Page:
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Suisman specializes in cultural history, the history of music, sound
studies, and the history of capitalism. His scholarly interests also
include media studies, the history of the senses, the history of
emotions, the history of film and photography, intellectual property,
and critical theory.
Suisman received his B.A. from Yale University and his Ph.D. from
Columbia University, where his dissertation won the Bancroft
Dissertation Prize. His first book, Selling Sounds: The Commercial Revolution in American Music
(Harvard UP, 2009), was named one of Choice’s “Outstanding Academic
Titles for 2009” and received the Hagley Prize for the Best Book in
Business History, the DeSantis Book Prize of the Society of Historians
of the Gilded Age and Progressive Era, and several other honors. He is
also co-editor, with Susan Strasser, of Sound in the Age of Mechanical Reproduction (University of Pennsylvania Press, 2010).
Suisman has been a Mellon Regional Faculty Fellow of the Penn
Humanities Forum; a visiting scholar at the University of California,
Berkeley; an affiliate writer at the Headlands Center for the Arts; and a
recipient of a National Endowment for the Humanities Fellowship. Since
2011, Prof. Suisman has also served as associate editor and book review
editor of the Journal of Popular Music Studies.
Selling Sounds: The Commercial Revolution in American Music (Harvard University Press, 2010).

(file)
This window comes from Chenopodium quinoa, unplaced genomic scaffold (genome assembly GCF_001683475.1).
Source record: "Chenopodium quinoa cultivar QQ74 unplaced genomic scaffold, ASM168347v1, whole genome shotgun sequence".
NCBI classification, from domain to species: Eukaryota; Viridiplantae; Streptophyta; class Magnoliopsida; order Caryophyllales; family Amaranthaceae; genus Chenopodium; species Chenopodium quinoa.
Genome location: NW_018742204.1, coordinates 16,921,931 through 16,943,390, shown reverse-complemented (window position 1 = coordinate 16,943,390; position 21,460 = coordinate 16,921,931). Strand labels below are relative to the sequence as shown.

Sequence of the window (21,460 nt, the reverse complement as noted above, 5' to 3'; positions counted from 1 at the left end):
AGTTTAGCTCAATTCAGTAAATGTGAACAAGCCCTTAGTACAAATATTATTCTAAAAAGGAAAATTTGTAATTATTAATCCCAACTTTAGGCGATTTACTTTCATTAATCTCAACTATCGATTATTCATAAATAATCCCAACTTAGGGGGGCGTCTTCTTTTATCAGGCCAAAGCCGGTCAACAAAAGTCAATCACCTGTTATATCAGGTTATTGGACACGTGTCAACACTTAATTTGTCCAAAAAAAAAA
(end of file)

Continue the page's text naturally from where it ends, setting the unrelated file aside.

Sound in the Age of Mechanical Reproduction With Susan Strasser (University of Pennsylvania Press, 2009).
“The Political Economy of Copying,” Reviews in American History (review essay, forthcoming).
"Afterword: Music, Sound, History,” Journal of Social History, special issue on the social and cultural history of music (2018), 383-89.
"The American Environmental Movement’s Lost Victory: The Fight Against Sonic Booms,” The Public Historian 37, no. 4 (November 2015), 111–31.
“The Oklahoma City Sonic Boom Experiment and the Politics of Supersonic Aviation,” Radical History Review no. 121 (Jan. 2015), 169-195.
“Sound Recordings and Popular Music Histories: The Remix,” Journal of Popular Music Studies 23, no. 2 (2011), 212-20.
“Sound, Knowledge, and the ‘Immanence of Human Failure’: Rethinking Musical Mechanization through the Phonograph, the Player-Piano, and the Piano,” Social Text 102 (Spring 2010).
“Co-workers in the Kingdom of Culture: Black Swan Records and the Political Economy of African-American Music.” Journal of American History 90 (March 2004)
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